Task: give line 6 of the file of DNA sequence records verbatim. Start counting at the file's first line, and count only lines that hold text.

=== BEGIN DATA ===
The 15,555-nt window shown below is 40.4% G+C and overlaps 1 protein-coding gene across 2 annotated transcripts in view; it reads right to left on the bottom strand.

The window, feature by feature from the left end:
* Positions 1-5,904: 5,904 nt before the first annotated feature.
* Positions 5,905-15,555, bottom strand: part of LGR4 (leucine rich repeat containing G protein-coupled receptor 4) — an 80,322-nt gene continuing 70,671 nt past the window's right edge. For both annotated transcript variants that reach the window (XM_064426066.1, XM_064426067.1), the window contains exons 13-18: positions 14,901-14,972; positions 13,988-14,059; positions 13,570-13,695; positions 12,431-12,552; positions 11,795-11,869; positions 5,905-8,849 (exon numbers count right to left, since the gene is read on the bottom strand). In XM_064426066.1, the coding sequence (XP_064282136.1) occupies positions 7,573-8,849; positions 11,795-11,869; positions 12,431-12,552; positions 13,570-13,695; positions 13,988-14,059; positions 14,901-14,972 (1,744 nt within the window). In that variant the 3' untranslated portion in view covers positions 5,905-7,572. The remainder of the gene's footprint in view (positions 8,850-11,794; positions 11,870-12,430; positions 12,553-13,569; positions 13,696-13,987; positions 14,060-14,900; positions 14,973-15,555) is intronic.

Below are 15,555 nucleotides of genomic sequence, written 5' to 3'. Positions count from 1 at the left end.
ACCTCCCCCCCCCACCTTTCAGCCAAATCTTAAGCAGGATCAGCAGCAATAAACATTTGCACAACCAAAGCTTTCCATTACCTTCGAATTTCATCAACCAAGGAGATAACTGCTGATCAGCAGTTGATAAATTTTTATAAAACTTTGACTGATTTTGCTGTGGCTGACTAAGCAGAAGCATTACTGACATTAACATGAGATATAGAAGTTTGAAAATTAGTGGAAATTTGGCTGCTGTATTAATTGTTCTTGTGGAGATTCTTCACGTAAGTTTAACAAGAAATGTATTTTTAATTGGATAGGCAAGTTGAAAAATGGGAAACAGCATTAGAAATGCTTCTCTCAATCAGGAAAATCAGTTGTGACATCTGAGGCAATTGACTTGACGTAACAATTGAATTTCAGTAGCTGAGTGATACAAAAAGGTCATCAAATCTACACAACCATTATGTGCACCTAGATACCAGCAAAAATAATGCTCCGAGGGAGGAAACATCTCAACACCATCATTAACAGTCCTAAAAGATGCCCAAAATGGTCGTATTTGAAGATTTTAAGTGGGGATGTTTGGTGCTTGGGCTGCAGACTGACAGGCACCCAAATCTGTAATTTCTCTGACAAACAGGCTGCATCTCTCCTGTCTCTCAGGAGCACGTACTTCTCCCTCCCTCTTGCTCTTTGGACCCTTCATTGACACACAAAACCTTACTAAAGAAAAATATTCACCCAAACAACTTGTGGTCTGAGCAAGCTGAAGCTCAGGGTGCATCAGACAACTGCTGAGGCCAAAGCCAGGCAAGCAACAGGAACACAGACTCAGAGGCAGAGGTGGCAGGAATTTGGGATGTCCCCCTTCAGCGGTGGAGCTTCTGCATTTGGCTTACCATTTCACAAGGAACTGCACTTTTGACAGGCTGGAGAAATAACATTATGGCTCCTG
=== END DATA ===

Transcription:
ACCTCCCCCCCCCACCTTTCAGCCAAATCTTAAGCAGGATCAGCAGCAATAAACATTTGCACAACCAAAGCTTTCCATTACCTTCGAATTTCATCAACCAAGGAGATAACTGCTGATCAGCAGTTGATAAATTTTTATAAAACTTTGACTGATTTTGCTGTGGCTGACTAAGCAGAAGCATTACTGACATTAACATGAGATATAGAAGTTTGAAAATTAGTGGAAATTTGGCTGCTGTATTAATTGTTCTTGTGGAGATTCTTCACGTAAGTTTAACAAGAAATGTATTTTTAATTGGATAGGCAAGTTGAAAAATGGGAAACAGCATTAGAAATGCTTCTCTCAATCAGGAAAATCAGTTGTGACATCTGAGGCAATTGACTTGACGTAACAATTGAATTTCAGTAGCTGAGTGATACAAAAAGGTCATCAAATCTACACAACCATTATGTGCACCTAGATACCAGCAAAAATAATGCTCCGAGGGAGGAAACATCTCAACACCATCATTAACAGTCCTAAAAGATGCCCAAAATGGTCGTATTTGAAGATTTTAAGTGGGGATGTTTGGTGCTTGGGCTGCAGACTGACAGGCACCCAAATCTGTAATTTCTCTGACAAACAGGCTGCATCTCTCCTGTCTCTCAGGAGCACGTACTTCTCCCTCCCTCTTGCTCTTTGGACCCTTCATTGACACACAAAACCTTACTAAAGAAAAATATTCACCCAAACAACTTGTGGTCTGAGCAAGCTGAAGCTCAGGGTGCATCAGACAACTGCTGAGGCCAAAGCCAGGCAAGCAACAGGAACACAGACTCAGAGGCAGAGGTGGCAGGAATTTGGGATGTCCCCCTTCAGCGGTGGAGCTTCTGCATTTGGCTTACCATTTCACAAGGAACTGCACTTTTGACAGGCTGGAGAAATAACATTATGGCTCCTG